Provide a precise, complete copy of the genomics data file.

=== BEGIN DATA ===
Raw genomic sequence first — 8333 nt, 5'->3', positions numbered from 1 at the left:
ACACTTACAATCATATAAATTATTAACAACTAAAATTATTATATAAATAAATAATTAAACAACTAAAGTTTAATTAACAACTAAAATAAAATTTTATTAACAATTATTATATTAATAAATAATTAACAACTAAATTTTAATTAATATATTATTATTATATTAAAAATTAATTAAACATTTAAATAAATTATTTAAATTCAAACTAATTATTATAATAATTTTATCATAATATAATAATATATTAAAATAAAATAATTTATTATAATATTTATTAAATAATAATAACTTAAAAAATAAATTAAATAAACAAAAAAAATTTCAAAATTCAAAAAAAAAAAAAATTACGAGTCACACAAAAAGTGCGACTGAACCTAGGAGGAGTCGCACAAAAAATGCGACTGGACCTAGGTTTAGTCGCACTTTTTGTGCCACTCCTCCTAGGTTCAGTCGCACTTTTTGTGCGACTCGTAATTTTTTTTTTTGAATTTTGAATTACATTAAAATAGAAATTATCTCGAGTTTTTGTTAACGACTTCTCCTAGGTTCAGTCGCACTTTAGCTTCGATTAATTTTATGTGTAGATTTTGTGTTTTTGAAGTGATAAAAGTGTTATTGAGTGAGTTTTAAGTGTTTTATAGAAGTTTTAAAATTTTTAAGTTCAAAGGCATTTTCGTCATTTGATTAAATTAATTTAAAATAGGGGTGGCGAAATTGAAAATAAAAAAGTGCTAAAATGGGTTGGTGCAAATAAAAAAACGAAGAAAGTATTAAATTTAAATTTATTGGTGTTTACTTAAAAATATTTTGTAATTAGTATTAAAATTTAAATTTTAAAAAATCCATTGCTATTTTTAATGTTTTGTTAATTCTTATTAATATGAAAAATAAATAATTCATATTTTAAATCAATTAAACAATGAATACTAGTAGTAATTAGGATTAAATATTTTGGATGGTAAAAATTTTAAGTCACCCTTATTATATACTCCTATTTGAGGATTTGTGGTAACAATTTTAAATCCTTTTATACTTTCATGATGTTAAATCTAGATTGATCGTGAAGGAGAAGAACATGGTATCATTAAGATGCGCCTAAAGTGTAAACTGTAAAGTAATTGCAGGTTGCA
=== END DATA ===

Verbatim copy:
Raw genomic sequence first — 8333 nt, 5'->3', positions numbered from 1 at the left:
ACACTTACAATCATATAAATTATTAACAACTAAAATTATTATATAAATAAATAATTAAACAACTAAAGTTTAATTAACAACTAAAATAAAATTTTATTAACAATTATTATATTAATAAATAATTAACAACTAAATTTTAATTAATATATTATTATTATATTAAAAATTAATTAAACATTTAAATAAATTATTTAAATTCAAACTAATTATTATAATAATTTTATCATAATATAATAATATATTAAAATAAAATAATTTATTATAATATTTATTAAATAATAATAACTTAAAAAATAAATTAAATAAACAAAAAAAATTTCAAAATTCAAAAAAAAAAAAAATTACGAGTCACACAAAAAGTGCGACTGAACCTAGGAGGAGTCGCACAAAAAATGCGACTGGACCTAGGTTTAGTCGCACTTTTTGTGCCACTCCTCCTAGGTTCAGTCGCACTTTTTGTGCGACTCGTAATTTTTTTTTTTGAATTTTGAATTACATTAAAATAGAAATTATCTCGAGTTTTTGTTAACGACTTCTCCTAGGTTCAGTCGCACTTTAGCTTCGATTAATTTTATGTGTAGATTTTGTGTTTTTGAAGTGATAAAAGTGTTATTGAGTGAGTTTTAAGTGTTTTATAGAAGTTTTAAAATTTTTAAGTTCAAAGGCATTTTCGTCATTTGATTAAATTAATTTAAAATAGGGGTGGCGAAATTGAAAATAAAAAAGTGCTAAAATGGGTTGGTGCAAATAAAAAAACGAAGAAAGTATTAAATTTAAATTTATTGGTGTTTACTTAAAAATATTTTGTAATTAGTATTAAAATTTAAATTTTAAAAAATCCATTGCTATTTTTAATGTTTTGTTAATTCTTATTAATATGAAAAATAAATAATTCATATTTTAAATCAATTAAACAATGAATACTAGTAGTAATTAGGATTAAATATTTTGGATGGTAAAAATTTTAAGTCACCCTTATTATATACTCCTATTTGAGGATTTGTGGTAACAATTTTAAATCCTTTTATACTTTCATGATGTTAAATCTAGATTGATCGTGAAGGAGAAGAACATGGTATCATTAAGATGCGCCTAAAGTGTAAACTGTAAAGTAATTGCAGGTTGCA